You Didn't Marry the Right Person


I can't tell you how many times I have heard people in difficult marriages say the exact same thing:

"I think I married the wrong person."

It's proof that our culture has embraced the lie that somewhere out there is a "soul-mate" that God made just for them to make them blissfully happy for life. Most of the people I hear talking about marrying the wrong person are Christ-followers, so the church is not free of this thinking. In fact, I think it's in the church even worse than the world.

Why? Perhaps it's because we assume that God's mission in life is to make us happy and comfortable.

Forget the commands of God about commitment and fidelity and even of enduring difficult times (even in marriage). Forget the clear directives of God about what we must DO to build a strong marriage. Forget that God's goal is His own glory and not our happiness. 

Instead, our focus tends to land solely upon this: "God's desire is for me to be happy, so joy in my marriage should be effortless. If things are difficult, I must have missed God's will in marrying this bonehead. The only way for me to get back into God's will is to dump this wrong guy and go find the right one." Of course, this requires us to disobey God's will (divorce) to find God's will (our soul-mate). It's crazy.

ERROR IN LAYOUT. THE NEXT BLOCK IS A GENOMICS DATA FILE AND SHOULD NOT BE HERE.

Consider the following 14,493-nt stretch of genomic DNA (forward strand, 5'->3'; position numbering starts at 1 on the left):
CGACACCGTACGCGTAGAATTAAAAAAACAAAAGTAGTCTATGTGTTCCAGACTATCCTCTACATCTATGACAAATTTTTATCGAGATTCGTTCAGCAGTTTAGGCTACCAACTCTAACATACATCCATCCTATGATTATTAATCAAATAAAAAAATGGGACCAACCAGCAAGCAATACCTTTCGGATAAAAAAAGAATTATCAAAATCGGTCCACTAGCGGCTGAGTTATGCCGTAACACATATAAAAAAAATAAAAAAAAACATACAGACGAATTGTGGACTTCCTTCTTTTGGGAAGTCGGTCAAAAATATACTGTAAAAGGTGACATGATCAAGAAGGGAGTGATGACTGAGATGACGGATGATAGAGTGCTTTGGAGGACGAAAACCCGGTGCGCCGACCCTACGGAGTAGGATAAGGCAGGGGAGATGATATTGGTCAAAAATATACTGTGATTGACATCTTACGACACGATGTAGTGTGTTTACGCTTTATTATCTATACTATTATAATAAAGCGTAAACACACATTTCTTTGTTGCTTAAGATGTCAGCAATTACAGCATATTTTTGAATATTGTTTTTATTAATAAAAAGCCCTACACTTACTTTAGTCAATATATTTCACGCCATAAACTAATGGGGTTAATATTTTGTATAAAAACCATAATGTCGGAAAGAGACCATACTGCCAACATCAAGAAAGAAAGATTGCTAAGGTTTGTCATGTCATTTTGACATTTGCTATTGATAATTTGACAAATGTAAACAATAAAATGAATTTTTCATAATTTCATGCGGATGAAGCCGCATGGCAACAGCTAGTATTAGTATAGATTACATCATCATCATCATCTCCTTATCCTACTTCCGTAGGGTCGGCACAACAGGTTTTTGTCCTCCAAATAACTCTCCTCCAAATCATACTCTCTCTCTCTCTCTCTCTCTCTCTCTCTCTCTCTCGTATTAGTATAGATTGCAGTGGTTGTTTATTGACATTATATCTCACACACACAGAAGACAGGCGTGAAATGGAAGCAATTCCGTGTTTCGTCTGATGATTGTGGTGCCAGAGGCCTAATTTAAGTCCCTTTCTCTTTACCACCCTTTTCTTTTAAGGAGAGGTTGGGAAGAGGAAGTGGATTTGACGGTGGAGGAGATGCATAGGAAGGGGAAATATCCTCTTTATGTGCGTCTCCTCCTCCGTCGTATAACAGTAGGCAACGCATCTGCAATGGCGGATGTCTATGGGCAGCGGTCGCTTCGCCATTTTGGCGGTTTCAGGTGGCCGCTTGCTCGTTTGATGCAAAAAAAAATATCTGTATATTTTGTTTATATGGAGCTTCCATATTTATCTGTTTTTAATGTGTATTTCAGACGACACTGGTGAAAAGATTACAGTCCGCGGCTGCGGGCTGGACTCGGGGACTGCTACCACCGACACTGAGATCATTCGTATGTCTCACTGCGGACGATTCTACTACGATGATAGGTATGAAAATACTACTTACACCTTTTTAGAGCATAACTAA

Please note: I believe God is sovereign in all things, so yes, that means that He foreknew who you were going to marry. And if that's true, then it means He predestined who you were to marry. (My head hurts when I try to process these things.) However, that's God's perspective, not yours. You are not God and therefore don't have the luxury of trying to decide who "God's man or woman for you is." Your responsibility is to obey what He gives you in His Word.

Here's what you CAN know: the one you married is the one you married. And it's likely that, from your perspective, you sometimes feel like you married the wrong one. But God is with you and He desires to show you how only He can redeem even the most difficult of circumstances.

If you're concerned that you and your spouse aren't compatible, then welcome to the club. I have encountered very few couples who could honestly say that they were fully compatible with one another. In fact, many smart people are now saying that compatibility is a myth. (None of these people are named Neil Clark Warren.)

There's a brief excerpt from Timothy Keller's new book "The Meaning of Marriage" that covers this topic quite nicely. You can read it here: You Never Marry the Right Person. He's a smart guy. You should listen to him.